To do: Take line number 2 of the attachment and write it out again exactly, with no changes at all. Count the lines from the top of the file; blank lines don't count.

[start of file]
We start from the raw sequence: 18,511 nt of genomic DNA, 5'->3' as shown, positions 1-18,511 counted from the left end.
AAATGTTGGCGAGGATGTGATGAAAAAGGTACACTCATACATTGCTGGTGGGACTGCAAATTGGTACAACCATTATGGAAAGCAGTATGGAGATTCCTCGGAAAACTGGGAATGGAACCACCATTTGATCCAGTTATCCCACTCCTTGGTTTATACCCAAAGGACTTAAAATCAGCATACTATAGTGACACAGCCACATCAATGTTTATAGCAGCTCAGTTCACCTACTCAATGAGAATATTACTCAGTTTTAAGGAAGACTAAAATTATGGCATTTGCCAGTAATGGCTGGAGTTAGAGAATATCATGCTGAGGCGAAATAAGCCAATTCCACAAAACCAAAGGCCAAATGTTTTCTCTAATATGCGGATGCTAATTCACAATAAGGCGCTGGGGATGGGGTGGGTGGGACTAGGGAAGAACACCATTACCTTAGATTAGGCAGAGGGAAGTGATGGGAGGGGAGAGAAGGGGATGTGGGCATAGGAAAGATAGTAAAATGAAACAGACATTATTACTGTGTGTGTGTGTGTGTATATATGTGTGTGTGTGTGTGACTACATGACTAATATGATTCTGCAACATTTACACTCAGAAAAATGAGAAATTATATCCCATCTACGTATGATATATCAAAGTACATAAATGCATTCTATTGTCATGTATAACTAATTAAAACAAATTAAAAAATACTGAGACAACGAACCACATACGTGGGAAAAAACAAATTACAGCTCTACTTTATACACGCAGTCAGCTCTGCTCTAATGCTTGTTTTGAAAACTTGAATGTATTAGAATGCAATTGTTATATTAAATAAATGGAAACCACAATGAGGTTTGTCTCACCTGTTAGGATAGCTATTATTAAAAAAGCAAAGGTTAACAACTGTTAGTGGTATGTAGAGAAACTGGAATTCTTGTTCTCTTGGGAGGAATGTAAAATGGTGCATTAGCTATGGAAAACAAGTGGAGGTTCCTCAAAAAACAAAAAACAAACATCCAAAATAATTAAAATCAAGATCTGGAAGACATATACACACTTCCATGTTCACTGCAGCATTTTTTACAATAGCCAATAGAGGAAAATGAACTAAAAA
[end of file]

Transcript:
AAATGTTGGCGAGGATGTGATGAAAAAGGTACACTCATACATTGCTGGTGGGACTGCAAATTGGTACAACCATTATGGAAAGCAGTATGGAGATTCCTCGGAAAACTGGGAATGGAACCACCATTTGATCCAGTTATCCCACTCCTTGGTTTATACCCAAAGGACTTAAAATCAGCATACTATAGTGACACAGCCACATCAATGTTTATAGCAGCTCAGTTCACCTACTCAATGAGAATATTACTCAGTTTTAAGGAAGACTAAAATTATGGCATTTGCCAGTAATGGCTGGAGTTAGAGAATATCATGCTGAGGCGAAATAAGCCAATTCCACAAAACCAAAGGCCAAATGTTTTCTCTAATATGCGGATGCTAATTCACAATAAGGCGCTGGGGATGGGGTGGGTGGGACTAGGGAAGAACACCATTACCTTAGATTAGGCAGAGGGAAGTGATGGGAGGGGAGAGAAGGGGATGTGGGCATAGGAAAGATAGTAAAATGAAACAGACATTATTACTGTGTGTGTGTGTGTGTATATATGTGTGTGTGTGTGTGACTACATGACTAATATGATTCTGCAACATTTACACTCAGAAAAATGAGAAATTATATCCCATCTACGTATGATATATCAAAGTACATAAATGCATTCTATTGTCATGTATAACTAATTAAAACAAATTAAAAAATACTGAGACAACGAACCACATACGTGGGAAAAAACAAATTACAGCTCTACTTTATACACGCAGTCAGCTCTGCTCTAATGCTTGTTTTGAAAACTTGAATGTATTAGAATGCAATTGTTATATTAAATAAATGGAAACCACAATGAGGTTTGTCTCACCTGTTAGGATAGCTATTATTAAAAAAGCAAAGGTTAACAACTGTTAGTGGTATGTAGAGAAACTGGAATTCTTGTTCTCTTGGGAGGAATGTAAAATGGTGCATTAGCTATGGAAAACAAGTGGAGGTTCCTCAAAAAACAAAAAACAAACATCCAAAATAATTAAAATCAAGATCTGGAAGACATATACACACTTCCATGTTCACTGCAGCATTTTTTACAATAGCCAATAGAGGAAAATGAACTAAAAA